The opinion of the court was delivered by: Judge Virginia M. Kendall
MEMORANDUM OPINION AND ORDER
Plaintiff Senait Getachew filed suit against her former employer, PartyLite Worldwide, Inc., alleging claims of race discrimination and retaliation in violation of Title VII and 42 U.S.C. § 1981. PartyLite moved for summary judgment on the grounds that Getachew, by agreement, waived her right to bring suit against it under state or federal employment law. For the reasons set forth below, PartyLite's Motion for Summary Judgment is granted.
I. Material Undisputed Facts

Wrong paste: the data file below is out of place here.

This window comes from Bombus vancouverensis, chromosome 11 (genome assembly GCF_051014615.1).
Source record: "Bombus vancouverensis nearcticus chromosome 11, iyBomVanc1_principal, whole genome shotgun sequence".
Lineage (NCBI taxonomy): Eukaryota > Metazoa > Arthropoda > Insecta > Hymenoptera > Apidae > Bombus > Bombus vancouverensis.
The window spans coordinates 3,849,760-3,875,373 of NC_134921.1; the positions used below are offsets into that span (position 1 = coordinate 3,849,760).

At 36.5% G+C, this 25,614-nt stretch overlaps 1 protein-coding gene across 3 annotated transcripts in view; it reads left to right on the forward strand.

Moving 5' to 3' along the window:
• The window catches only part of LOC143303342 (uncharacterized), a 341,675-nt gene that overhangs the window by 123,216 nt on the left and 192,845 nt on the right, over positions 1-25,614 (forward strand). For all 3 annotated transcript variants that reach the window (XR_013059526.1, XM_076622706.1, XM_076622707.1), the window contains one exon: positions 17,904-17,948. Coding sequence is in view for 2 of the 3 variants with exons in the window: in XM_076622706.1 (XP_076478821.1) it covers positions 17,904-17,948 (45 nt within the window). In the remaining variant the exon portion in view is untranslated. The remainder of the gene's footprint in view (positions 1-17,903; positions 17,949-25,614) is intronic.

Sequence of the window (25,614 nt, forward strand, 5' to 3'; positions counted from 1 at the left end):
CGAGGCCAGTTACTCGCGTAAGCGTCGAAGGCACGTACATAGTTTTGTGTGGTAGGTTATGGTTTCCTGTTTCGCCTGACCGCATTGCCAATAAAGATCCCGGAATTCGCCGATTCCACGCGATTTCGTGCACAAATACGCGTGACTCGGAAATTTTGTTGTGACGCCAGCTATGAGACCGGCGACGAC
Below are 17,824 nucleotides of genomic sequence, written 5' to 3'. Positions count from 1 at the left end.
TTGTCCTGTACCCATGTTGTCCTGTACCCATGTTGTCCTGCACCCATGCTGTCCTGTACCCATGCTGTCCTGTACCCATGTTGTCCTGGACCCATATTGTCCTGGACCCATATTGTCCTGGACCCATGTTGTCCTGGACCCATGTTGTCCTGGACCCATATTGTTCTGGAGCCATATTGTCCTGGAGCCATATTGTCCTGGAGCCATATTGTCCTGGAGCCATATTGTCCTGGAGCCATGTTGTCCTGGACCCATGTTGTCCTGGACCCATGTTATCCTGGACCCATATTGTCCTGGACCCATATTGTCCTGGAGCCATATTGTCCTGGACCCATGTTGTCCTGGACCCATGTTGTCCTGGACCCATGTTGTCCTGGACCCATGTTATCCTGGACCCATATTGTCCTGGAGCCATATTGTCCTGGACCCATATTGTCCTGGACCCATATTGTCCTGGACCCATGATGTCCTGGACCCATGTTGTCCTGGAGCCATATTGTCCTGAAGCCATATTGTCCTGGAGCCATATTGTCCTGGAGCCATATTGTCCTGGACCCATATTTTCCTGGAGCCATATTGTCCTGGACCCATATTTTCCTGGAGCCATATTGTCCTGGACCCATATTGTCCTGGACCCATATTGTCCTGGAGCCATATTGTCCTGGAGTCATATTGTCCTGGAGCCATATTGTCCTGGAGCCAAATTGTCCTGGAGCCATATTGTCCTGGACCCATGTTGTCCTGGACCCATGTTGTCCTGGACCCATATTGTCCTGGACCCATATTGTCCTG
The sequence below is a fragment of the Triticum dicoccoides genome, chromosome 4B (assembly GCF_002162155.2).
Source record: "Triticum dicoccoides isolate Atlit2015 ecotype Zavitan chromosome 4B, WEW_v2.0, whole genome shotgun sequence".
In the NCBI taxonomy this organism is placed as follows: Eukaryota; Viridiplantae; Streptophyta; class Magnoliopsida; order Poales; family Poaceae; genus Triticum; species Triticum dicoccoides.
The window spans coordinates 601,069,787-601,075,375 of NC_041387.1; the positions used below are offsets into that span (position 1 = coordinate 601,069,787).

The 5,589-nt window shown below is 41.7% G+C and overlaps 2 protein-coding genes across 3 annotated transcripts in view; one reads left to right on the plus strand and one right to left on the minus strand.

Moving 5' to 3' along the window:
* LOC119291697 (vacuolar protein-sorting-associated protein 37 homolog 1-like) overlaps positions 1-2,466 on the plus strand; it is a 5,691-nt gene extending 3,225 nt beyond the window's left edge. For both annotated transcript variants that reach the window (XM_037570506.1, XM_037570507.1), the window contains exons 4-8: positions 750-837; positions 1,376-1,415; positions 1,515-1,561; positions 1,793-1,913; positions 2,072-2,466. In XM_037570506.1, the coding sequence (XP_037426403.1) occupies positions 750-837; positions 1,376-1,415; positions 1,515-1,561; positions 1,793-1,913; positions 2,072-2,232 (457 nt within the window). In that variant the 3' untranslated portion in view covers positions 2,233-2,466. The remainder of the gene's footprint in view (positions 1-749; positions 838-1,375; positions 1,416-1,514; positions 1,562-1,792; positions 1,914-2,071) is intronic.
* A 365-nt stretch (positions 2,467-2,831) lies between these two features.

Senait Getachew was employed by PartyLite from April 21, 1997 through January 5, 2009. (Pl. 56.1 Resp. ¶ 1). Getachew held a number of positions at PartyLite and was at all times an "at will" employee. (Id. ¶ 3-4). In January of 2009, PartyLite decided to reorganize its workforce as a response to the continued economic downturn. (Id. ¶ 6). On Januray 7, 2010, PartyLite presented Getachew with an Agreement and General Release. (Id.). The Agreement stated that, "[b]y signing this document...you agree to release PartyLite from liability and agree to waive any rights you may have under the Age Discrimination in Employment Act, and other federal and state employment statutes (other than Workers' Compensation claims and claims under the Fair Labor Standards Act)." (Id. ¶ 7). PartyLite offered Getachew thirteen weeks of severance pay, plus continued benefits and outplacement services, in exchange for signing the Agreement. (Id. ¶ 12). Getachew was given forty-five days to consider the agreement and decide whether to accept its terms. (Id. ¶ 9). In addition, Getachew received a seven day window in which she could revoke her acceptance. (Id.). Getachew signed the Agreement and returned it to PartyLite on January 9, 2009. (Id. ¶ 8). Getachew did not revoke her acceptance, and when the revocation period passed on January 16, 2009, Getachew signed an acknowledgment form. (Id. ¶ 10). In the acknowledgment form Getachew reaffirmed her acceptance of the Agreement and affirmed that she was advised by PartyLine, in writing, to consult with an attorney in connection with signing the Agreement. (Id. ¶ 11). Getachew received and accepted the severance payments and benefits provided for in the Agreement. (Id. ¶ 13).